As I mentioned, this movie will only really appeal to certain people. Scorsese fans might be put off by the fact that this film is a family-friendly adventure; it doesn't exactly fall in line with Scorsese's usual subject matter. The family crowds will probably enjoy it, but younger children will likely be put off by it's slow pacing and lack of excitement. It's not so much an adventure as a journey of discovery, and little kids might not find themselves too involved in the story. My own daughter (4, going on 5) gave it an honest try when we sat down to watch it and made it 40 minutes or so before she fell asleep. Unfortunately, HUGO will probably be one of those films that fades into the background (if it hasn't already) and find most of it's loving coming from the film school crowds. The movie incorporates a loose interpretation of the life of Georges Méliès, a stage magician and an early innovator in world of cinema who realized the potential for the new medium of storytelling. At a time when most "movies" were just real-world situations recorded to celluloid (such as the famous train pulling into the station), Méliès created fantastic stories and mythical tales to entertain, filling his films with special effects and dramatic costuming. The movie focuses on the fact that so many of Méliès' films were lost over time and the tragedy of these classics from one of the earliest, most important filmmakers, ceasing to exist.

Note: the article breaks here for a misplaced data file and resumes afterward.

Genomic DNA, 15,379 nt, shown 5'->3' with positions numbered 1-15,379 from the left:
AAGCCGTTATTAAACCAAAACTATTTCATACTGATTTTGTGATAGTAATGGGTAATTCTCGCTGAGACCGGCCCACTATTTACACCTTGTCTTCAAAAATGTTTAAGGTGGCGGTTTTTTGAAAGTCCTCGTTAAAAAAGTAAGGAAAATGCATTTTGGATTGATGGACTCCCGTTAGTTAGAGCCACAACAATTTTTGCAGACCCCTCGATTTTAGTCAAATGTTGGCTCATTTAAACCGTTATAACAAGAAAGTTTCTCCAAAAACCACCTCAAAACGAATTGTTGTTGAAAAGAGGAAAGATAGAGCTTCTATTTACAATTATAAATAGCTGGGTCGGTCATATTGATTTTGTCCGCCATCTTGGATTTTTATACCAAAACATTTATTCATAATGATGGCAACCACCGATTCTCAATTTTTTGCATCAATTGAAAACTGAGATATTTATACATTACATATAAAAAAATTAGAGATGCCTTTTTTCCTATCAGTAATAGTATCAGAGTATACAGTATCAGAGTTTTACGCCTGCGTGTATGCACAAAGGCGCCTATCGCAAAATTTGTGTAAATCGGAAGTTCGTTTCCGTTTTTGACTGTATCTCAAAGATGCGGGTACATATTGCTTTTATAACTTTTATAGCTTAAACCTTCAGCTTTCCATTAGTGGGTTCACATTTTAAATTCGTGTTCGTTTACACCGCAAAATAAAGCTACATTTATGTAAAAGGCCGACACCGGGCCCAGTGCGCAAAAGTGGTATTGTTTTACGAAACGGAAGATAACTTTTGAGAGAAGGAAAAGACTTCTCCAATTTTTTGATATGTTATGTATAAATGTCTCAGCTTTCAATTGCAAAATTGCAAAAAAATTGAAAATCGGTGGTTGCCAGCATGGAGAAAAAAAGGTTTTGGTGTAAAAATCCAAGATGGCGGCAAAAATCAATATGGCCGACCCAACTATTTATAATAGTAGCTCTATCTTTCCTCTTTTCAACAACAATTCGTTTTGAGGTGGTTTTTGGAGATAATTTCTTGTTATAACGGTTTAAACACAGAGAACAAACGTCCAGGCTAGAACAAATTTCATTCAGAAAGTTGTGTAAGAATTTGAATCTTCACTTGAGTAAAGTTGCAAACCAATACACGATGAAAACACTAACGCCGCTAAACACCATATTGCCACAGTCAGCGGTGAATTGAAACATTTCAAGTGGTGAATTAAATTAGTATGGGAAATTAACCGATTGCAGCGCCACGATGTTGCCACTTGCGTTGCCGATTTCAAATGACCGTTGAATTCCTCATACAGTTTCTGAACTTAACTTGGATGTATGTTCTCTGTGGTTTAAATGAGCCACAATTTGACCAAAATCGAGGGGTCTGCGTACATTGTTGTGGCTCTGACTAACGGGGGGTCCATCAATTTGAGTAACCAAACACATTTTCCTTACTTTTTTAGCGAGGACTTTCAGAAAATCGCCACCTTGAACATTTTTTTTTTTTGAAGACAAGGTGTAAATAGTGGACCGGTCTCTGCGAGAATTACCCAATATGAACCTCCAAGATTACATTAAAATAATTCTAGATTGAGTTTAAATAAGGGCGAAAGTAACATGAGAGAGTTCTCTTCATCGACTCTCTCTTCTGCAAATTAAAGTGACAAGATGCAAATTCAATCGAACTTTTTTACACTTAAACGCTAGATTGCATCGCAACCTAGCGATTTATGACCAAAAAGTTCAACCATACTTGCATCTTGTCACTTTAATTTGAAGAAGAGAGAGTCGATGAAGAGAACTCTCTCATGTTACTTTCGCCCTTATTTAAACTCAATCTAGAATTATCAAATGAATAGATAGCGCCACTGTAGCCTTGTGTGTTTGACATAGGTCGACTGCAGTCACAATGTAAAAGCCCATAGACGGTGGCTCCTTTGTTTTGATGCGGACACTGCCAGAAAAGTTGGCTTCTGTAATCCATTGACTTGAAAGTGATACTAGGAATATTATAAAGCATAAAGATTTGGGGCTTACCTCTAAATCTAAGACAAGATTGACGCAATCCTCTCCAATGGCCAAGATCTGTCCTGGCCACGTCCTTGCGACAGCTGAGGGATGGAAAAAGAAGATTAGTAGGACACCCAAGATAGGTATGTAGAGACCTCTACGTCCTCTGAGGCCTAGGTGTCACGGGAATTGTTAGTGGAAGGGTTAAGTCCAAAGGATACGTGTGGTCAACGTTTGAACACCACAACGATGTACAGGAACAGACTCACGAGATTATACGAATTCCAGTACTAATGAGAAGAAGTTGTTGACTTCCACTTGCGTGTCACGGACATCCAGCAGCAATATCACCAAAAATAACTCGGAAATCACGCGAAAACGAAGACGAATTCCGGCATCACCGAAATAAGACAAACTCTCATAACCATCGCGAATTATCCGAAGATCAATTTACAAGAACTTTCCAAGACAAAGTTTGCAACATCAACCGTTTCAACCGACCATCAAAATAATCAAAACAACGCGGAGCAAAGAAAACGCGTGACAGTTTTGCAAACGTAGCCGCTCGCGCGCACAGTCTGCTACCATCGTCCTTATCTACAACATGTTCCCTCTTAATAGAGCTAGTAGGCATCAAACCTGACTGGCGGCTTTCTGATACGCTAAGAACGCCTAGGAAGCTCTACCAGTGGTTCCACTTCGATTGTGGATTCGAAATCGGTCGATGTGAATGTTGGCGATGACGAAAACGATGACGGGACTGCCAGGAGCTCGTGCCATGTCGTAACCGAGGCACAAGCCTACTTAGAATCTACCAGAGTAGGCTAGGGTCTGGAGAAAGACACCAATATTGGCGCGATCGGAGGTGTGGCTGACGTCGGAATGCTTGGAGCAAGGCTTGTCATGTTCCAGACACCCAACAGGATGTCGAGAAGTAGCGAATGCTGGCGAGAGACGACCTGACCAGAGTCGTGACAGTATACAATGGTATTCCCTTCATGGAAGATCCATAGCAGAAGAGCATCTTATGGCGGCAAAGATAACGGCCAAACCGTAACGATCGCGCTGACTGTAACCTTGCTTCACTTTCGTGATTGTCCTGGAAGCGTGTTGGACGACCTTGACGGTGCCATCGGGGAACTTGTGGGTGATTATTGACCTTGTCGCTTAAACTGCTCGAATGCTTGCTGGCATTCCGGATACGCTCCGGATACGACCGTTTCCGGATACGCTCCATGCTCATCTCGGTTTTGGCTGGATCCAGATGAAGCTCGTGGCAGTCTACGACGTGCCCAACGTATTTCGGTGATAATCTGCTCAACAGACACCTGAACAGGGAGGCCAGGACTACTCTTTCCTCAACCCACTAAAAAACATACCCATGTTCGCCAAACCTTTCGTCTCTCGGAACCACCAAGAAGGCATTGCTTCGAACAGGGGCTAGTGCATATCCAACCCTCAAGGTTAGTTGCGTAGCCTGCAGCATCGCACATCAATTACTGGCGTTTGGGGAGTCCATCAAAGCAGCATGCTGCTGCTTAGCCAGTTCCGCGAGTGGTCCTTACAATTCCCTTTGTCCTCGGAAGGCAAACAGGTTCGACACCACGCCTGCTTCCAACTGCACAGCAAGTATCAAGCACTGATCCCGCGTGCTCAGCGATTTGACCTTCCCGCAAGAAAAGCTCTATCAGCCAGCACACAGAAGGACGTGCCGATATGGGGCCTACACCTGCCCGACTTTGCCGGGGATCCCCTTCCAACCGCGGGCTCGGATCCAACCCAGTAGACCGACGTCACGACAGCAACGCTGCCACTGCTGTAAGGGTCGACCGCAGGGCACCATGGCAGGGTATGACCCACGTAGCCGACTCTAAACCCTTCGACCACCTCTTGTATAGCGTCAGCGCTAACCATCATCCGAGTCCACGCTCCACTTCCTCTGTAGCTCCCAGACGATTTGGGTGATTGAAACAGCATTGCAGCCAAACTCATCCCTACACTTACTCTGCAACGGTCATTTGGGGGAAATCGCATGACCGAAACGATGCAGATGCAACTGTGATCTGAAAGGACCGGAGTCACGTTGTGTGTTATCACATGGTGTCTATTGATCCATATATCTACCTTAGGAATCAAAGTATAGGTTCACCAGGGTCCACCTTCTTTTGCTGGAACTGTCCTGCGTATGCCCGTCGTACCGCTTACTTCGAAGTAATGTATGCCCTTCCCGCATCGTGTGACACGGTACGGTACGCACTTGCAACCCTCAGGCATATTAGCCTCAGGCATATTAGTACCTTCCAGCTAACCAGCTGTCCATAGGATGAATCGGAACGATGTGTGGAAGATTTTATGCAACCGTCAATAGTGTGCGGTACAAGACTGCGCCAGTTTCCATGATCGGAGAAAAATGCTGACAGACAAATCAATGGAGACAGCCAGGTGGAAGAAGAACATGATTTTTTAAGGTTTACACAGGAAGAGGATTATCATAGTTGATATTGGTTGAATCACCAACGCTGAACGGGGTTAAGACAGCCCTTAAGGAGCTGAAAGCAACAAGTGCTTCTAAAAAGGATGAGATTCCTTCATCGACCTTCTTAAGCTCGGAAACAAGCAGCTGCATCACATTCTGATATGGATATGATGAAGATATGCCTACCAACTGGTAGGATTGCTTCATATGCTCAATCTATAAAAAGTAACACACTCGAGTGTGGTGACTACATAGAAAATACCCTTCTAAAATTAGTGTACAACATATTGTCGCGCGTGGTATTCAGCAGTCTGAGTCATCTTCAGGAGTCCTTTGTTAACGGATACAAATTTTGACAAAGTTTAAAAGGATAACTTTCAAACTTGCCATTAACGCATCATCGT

Scorsese makes his message perfectly clear in the final half of the movie, which happened to be my favorite part of the film. Ben Kingsley is Papa Georges (Méliès) and, in the film, he is a defeated man who mourns the death of his legacy following World War I. Kingsley is perfect here and the highlight of the movie. The children in the film, Asa Butterfield and Chloë Moretz, do a serviceable job but, as is usually the case with younger actors, their performances come off as forced and wooden most times. Even Moretz, who's performances I freakin' loved in KICK-ASS, doesn't feel real here. Maybe it's just that Scorsese isn't accustomed to working with younger talent and wasn't able to bring out the best in them, but it's a shame because the two of them are the key players in the movie. There's a handful of other minor roles filling out the film with talent: Christopher Lee, Ray Winstone, Jude Law, etc. My favorite would probably be Sascha Baron Cohen (yes, Borat) as the station inspector. With his Doberman patrolling by his side and the frame providing support for his bum leg, he was almost cartoonish. I loved him, and he was more than capable of toning down his usual eccentricity. HUGO is a movie with a lot to love, even more if you're a cinema snob. I really enjoyed it, but a slow first act and weak performances from the kids mean it's far from perfect. HUGO has my full recommendation for anyone who might want a glimpse into world of a true film-lover.